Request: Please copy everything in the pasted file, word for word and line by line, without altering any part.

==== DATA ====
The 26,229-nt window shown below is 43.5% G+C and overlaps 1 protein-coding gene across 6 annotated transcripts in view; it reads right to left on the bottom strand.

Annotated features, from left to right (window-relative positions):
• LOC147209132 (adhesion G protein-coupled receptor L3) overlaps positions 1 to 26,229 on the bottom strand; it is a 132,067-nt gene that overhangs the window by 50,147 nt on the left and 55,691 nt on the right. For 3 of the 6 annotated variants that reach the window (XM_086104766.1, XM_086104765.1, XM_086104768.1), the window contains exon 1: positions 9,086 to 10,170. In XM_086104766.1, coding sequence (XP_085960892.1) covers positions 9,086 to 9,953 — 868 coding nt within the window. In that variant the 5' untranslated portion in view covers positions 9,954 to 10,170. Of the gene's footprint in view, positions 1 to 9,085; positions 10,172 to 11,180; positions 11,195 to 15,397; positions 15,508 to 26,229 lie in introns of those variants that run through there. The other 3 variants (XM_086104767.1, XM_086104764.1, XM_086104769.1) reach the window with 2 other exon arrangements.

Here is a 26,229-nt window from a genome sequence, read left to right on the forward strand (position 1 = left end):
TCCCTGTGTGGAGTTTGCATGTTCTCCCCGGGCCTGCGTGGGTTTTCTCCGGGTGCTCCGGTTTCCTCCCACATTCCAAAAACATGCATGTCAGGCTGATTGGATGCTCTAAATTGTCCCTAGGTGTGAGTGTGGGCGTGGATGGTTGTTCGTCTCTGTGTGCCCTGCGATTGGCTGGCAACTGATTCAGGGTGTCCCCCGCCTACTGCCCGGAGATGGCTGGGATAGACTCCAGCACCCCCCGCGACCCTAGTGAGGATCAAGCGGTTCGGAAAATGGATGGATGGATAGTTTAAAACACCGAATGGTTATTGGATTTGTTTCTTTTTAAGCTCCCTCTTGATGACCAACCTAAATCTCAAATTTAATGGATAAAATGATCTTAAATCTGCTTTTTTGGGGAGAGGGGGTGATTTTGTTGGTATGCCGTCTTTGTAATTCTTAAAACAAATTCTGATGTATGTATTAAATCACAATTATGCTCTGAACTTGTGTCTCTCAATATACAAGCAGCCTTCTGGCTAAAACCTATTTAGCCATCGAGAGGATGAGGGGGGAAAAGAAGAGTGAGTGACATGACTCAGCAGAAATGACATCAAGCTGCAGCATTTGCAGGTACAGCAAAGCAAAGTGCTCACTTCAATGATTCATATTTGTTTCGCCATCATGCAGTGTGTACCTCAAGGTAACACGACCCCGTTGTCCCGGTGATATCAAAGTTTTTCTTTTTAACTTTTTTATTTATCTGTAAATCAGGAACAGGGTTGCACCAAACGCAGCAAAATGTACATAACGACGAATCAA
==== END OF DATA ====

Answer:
The 26,229-nt window shown below is 43.5% G+C and overlaps 1 protein-coding gene across 6 annotated transcripts in view; it reads right to left on the bottom strand.

Annotated features, from left to right (window-relative positions):
• LOC147209132 (adhesion G protein-coupled receptor L3) overlaps positions 1 to 26,229 on the bottom strand; it is a 132,067-nt gene that overhangs the window by 50,147 nt on the left and 55,691 nt on the right. For 3 of the 6 annotated variants that reach the window (XM_086104766.1, XM_086104765.1, XM_086104768.1), the window contains exon 1: positions 9,086 to 10,170. In XM_086104766.1, coding sequence (XP_085960892.1) covers positions 9,086 to 9,953 — 868 coding nt within the window. In that variant the 5' untranslated portion in view covers positions 9,954 to 10,170. Of the gene's footprint in view, positions 1 to 9,085; positions 10,172 to 11,180; positions 11,195 to 15,397; positions 15,508 to 26,229 lie in introns of those variants that run through there. The other 3 variants (XM_086104767.1, XM_086104764.1, XM_086104769.1) reach the window with 2 other exon arrangements.

Here is a 26,229-nt window from a genome sequence, read left to right on the forward strand (position 1 = left end):
TCCCTGTGTGGAGTTTGCATGTTCTCCCCGGGCCTGCGTGGGTTTTCTCCGGGTGCTCCGGTTTCCTCCCACATTCCAAAAACATGCATGTCAGGCTGATTGGATGCTCTAAATTGTCCCTAGGTGTGAGTGTGGGCGTGGATGGTTGTTCGTCTCTGTGTGCCCTGCGATTGGCTGGCAACTGATTCAGGGTGTCCCCCGCCTACTGCCCGGAGATGGCTGGGATAGACTCCAGCACCCCCCGCGACCCTAGTGAGGATCAAGCGGTTCGGAAAATGGATGGATGGATAGTTTAAAACACCGAATGGTTATTGGATTTGTTTCTTTTTAAGCTCCCTCTTGATGACCAACCTAAATCTCAAATTTAATGGATAAAATGATCTTAAATCTGCTTTTTTGGGGAGAGGGGGTGATTTTGTTGGTATGCCGTCTTTGTAATTCTTAAAACAAATTCTGATGTATGTATTAAATCACAATTATGCTCTGAACTTGTGTCTCTCAATATACAAGCAGCCTTCTGGCTAAAACCTATTTAGCCATCGAGAGGATGAGGGGGGAAAAGAAGAGTGAGTGACATGACTCAGCAGAAATGACATCAAGCTGCAGCATTTGCAGGTACAGCAAAGCAAAGTGCTCACTTCAATGATTCATATTTGTTTCGCCATCATGCAGTGTGTACCTCAAGGTAACACGACCCCGTTGTCCCGGTGATATCAAAGTTTTTCTTTTTAACTTTTTTATTTATCTGTAAATCAGGAACAGGGTTGCACCAAACGCAGCAAAATGTACATAACGACGAATCAA